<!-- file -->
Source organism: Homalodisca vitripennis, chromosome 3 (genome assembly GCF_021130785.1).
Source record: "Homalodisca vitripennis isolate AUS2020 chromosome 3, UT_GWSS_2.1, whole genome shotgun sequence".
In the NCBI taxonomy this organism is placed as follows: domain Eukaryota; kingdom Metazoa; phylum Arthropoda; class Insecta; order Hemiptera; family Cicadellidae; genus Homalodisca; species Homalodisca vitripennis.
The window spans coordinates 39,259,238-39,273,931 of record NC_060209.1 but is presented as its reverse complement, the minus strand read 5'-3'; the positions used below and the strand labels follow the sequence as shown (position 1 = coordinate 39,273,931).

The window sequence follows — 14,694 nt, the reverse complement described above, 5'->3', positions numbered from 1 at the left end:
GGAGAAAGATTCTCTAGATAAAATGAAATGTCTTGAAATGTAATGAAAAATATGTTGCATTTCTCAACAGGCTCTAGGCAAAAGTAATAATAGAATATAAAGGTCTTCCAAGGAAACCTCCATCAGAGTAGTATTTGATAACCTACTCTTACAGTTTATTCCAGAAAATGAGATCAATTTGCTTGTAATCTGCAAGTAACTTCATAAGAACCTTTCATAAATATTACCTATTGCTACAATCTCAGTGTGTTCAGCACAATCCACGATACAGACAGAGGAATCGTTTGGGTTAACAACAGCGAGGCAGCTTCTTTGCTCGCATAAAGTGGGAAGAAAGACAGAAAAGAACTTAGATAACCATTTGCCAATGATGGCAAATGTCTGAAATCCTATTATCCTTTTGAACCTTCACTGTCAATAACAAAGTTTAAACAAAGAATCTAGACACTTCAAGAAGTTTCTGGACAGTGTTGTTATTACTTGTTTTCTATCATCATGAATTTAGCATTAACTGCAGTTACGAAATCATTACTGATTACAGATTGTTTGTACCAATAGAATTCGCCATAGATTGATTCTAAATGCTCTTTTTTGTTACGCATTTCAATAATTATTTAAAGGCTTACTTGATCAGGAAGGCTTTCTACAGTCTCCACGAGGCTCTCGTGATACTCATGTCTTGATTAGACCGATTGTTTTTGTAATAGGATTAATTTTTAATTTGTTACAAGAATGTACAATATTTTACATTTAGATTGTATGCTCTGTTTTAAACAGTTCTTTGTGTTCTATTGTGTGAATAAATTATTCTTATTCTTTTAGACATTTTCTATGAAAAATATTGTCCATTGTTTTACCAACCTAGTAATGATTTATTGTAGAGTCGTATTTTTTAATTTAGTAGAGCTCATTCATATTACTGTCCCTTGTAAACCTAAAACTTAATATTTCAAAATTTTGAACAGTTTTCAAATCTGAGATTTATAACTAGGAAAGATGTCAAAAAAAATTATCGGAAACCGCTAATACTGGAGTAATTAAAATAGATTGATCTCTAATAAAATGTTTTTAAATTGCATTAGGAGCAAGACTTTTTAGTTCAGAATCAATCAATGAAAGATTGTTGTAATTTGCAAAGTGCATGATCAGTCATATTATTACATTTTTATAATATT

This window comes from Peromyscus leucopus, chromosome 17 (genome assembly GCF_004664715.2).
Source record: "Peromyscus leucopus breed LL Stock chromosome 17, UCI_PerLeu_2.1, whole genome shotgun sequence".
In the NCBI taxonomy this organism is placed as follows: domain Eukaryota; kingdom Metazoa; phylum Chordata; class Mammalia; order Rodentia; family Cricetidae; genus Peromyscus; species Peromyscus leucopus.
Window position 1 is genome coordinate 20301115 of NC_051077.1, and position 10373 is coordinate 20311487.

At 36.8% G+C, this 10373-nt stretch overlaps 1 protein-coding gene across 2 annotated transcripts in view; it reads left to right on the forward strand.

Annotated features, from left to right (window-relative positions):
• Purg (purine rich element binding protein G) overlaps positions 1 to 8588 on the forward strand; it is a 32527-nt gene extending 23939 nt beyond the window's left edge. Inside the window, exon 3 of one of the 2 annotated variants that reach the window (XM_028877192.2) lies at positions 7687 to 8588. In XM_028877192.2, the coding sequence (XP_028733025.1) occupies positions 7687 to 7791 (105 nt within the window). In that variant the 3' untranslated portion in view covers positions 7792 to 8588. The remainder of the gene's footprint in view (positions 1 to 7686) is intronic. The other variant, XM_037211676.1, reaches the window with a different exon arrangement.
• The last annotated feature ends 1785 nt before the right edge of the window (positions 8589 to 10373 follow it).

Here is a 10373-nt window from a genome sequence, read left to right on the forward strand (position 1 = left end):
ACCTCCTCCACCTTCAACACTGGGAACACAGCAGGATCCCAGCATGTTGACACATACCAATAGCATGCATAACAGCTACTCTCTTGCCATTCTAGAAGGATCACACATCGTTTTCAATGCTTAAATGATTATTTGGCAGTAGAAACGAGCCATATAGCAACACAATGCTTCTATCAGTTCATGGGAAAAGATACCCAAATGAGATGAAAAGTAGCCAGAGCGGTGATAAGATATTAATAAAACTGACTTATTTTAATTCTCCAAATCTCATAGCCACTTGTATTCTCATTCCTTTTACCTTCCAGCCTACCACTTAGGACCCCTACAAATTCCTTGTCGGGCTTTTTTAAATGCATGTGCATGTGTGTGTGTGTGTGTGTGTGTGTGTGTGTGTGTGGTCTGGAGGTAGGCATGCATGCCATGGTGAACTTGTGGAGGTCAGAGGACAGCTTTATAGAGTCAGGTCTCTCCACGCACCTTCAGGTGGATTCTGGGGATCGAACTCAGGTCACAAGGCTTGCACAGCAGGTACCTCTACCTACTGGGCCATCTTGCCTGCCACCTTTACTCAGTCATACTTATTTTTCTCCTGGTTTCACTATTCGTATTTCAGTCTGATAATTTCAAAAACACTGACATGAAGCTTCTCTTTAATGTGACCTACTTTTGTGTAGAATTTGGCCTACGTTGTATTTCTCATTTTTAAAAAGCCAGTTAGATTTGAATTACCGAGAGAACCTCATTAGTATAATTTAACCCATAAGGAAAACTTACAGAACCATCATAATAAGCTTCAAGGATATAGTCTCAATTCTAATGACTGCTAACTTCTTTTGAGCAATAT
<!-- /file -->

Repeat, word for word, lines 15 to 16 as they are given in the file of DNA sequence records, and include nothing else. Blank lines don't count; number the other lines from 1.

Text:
Here is a 10373-nt window from a genome sequence, read left to right on the forward strand (position 1 = left end):
ACCTCCTCCACCTTCAACACTGGGAACACAGCAGGATCCCAGCATGTTGACACATACCAATAGCATGCATAACAGCTACTCTCTTGCCATTCTAGAAGGATCACACATCGTTTTCAATGCTTAAATGATTATTTGGCAGTAGAAACGAGCCATATAGCAACACAATGCTTCTATCAGTTCATGGGAAAAGATACCCAAATGAGATGAAAAGTAGCCAGAGCGGTGATAAGATATTAATAAAACTGACTTATTTTAATTCTCCAAATCTCATAGCCACTTGTATTCTCATTCCTTTTACCTTCCAGCCTACCACTTAGGACCCCTACAAATTCCTTGTCGGGCTTTTTTAAATGCATGTGCATGTGTGTGTGTGTGTGTGTGTGTGTGTGTGTGTGTGGTCTGGAGGTAGGCATGCATGCCATGGTGAACTTGTGGAGGTCAGAGGACAGCTTTATAGAGTCAGGTCTCTCCACGCACCTTCAGGTGGATTCTGGGGATCGAACTCAGGTCACAAGGCTTGCACAGCAGGTACCTCTACCTACTGGGCCATCTTGCCTGCCACCTTTACTCAGTCATACTTATTTTTCTCCTGGTTTCACTATTCGTATTTCAGTCTGATAATTTCAAAAACACTGACATGAAGCTTCTCTTTAATGTGACCTACTTTTGTGTAGAATTTGGCCTACGTTGTATTTCTCATTTTTAAAAAGCCAGTTAGATTTGAATTACCGAGAGAACCTCATTAGTATAATTTAACCCATAAGGAAAACTTACAGAACCATCATAATAAGCTTCAAGGATATAGTCTCAATTCTAATGACTGCTAACTTCTTTTGAGCAATAT